Liquid nitrogen turns ice cream project into a science lesson
Focusing on the science of ice cream making, the students examined the structure of ice cream and its relationship to the ingredients and methods used in production. They learned that in addition to cream, sugar, and flavouring, air must be added to give ice cream its proper texture. They also learned that cooling is a critical step in the process, and that the faster the ingredients are cooled, the smaller the crystals will be and, hence, the smoother the creamy result.

So how does one cool things super fast? Enter the final ingredient: liquid nitrogen. Registering a hard-to-imagine negative 320 degrees fahrenheit (cryogenic), liquid nitrogen very quickly turns the soupy mixture into super fine crystals (along with nitrogen bubbles), resulting in a thick and rich and tasty treat.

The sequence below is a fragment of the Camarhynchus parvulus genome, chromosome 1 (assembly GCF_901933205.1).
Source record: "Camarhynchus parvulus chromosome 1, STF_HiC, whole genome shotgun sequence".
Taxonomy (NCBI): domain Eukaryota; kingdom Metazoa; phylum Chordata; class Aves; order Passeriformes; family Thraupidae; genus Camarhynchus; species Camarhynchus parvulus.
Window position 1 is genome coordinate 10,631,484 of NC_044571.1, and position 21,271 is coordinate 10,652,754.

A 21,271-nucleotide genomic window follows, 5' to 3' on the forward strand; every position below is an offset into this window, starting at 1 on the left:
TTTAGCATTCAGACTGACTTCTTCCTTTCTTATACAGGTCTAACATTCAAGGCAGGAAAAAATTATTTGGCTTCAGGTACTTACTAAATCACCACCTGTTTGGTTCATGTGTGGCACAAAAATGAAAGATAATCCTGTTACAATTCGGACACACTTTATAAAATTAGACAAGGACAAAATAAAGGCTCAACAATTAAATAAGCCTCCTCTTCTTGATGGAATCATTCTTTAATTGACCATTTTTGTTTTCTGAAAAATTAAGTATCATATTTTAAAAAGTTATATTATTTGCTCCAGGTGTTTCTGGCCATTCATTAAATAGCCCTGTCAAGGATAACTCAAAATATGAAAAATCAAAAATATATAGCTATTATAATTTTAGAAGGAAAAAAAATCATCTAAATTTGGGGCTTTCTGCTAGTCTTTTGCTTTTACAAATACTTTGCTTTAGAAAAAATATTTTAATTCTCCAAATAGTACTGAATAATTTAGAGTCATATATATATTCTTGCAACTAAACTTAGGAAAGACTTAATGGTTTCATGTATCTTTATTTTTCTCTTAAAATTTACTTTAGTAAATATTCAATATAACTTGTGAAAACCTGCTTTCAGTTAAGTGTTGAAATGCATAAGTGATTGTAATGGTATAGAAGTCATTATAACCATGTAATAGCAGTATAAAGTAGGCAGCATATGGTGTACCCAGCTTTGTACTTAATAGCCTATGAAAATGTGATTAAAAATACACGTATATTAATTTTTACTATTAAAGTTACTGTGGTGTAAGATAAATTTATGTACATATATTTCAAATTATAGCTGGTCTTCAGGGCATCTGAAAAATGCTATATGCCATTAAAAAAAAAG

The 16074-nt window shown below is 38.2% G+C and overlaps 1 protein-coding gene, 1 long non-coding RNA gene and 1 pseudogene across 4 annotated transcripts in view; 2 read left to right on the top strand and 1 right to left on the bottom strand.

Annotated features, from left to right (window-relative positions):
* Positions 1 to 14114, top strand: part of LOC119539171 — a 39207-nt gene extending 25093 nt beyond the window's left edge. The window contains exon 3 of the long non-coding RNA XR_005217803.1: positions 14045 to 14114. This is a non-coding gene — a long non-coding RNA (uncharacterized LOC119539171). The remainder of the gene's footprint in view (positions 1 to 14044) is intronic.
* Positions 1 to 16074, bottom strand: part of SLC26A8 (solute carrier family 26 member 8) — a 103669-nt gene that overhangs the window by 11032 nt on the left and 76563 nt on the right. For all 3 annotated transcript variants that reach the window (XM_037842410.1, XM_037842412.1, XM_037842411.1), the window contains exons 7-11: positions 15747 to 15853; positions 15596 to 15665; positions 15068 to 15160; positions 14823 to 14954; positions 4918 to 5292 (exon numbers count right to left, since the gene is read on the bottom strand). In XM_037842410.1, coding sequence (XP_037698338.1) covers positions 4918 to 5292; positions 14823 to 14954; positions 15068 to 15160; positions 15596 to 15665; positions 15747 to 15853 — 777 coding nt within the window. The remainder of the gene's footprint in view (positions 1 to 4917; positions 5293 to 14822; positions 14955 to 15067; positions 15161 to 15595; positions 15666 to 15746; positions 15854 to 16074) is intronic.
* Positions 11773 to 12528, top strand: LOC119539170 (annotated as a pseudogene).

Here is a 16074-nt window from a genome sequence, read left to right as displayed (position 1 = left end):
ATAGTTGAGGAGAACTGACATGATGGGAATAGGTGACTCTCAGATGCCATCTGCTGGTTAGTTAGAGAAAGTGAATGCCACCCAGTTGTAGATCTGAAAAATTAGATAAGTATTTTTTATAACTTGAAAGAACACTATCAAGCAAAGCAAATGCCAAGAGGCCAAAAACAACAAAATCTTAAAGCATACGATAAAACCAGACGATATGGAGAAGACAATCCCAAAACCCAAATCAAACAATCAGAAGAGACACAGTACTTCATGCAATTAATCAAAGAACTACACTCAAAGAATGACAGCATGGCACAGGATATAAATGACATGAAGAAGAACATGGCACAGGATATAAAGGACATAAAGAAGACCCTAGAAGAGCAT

It also creates a witches’ cauldron-like cloud that turns the ice cream making process into an exciting adventure. (view photo gallery)

A side note: nitrogen is a harmless part of our atmosphere, so there is no worry regarding residual nitrogen in the ice cream.

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